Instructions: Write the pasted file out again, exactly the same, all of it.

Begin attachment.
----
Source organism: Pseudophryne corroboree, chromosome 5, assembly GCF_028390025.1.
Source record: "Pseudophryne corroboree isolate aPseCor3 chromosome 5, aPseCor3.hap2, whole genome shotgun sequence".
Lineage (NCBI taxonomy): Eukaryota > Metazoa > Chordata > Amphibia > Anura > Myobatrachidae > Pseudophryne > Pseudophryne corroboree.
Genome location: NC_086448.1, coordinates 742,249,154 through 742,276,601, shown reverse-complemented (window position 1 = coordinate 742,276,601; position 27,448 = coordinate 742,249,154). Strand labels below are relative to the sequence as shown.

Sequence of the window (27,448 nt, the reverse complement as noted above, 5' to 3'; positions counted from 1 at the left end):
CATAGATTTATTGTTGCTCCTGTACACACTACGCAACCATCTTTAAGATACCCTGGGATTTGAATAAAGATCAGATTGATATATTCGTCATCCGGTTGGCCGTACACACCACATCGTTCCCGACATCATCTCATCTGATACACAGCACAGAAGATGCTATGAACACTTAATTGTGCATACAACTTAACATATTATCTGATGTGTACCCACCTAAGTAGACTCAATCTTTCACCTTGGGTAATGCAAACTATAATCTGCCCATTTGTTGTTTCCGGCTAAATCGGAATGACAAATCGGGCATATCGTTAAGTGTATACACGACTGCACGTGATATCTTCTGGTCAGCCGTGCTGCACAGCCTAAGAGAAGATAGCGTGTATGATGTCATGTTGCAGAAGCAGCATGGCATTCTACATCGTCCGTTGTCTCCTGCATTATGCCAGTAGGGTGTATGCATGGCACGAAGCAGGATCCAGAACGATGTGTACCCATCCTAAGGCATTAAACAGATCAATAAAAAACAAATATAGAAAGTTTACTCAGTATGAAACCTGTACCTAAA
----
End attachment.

Source organism: Pseudophryne corroboree, chromosome 5, assembly GCF_028390025.1.
Source record: "Pseudophryne corroboree isolate aPseCor3 chromosome 5, aPseCor3.hap2, whole genome shotgun sequence".
Lineage (NCBI taxonomy): Eukaryota > Metazoa > Chordata > Amphibia > Anura > Myobatrachidae > Pseudophryne > Pseudophryne corroboree.
Genome location: NC_086448.1, coordinates 742,249,154 through 742,276,601, shown reverse-complemented (window position 1 = coordinate 742,276,601; position 27,448 = coordinate 742,249,154). Strand labels below are relative to the sequence as shown.

Sequence of the window (27,448 nt, the reverse complement as noted above, 5' to 3'; positions counted from 1 at the left end):
CATAGATTTATTGTTGCTCCTGTACACACTACGCAACCATCTTTAAGATACCCTGGGATTTGAATAAAGATCAGATTGATATATTCGTCATCCGGTTGGCCGTACACACCACATCGTTCCCGACATCATCTCATCTGATACACAGCACAGAAGATGCTATGAACACTTAATTGTGCATACAACTTAACATATTATCTGATGTGTACCCACCTAAGTAGACTCAATCTTTCACCTTGGGTAATGCAAACTATAATCTGCCCATTTGTTGTTTCCGGCTAAATCGGAATGACAAATCGGGCATATCGTTAAGTGTATACACGACTGCACGTGATATCTTCTGGTCAGCCGTGCTGCACAGCCTAAGAGAAGATAGCGTGTATGATGTCATGTTGCAGAAGCAGCATGGCATTCTACATCGTCCGTTGTCTCCTGCATTATGCCAGTAGGGTGTATGCATGGCACGAAGCAGGATCCAGAACGATGTGTACCCATCCTAAGGCATTAAACAGATCAATAAAAAACAAATATAGAAAGTTTACTCAGTATGAAACCTGTACCTAAA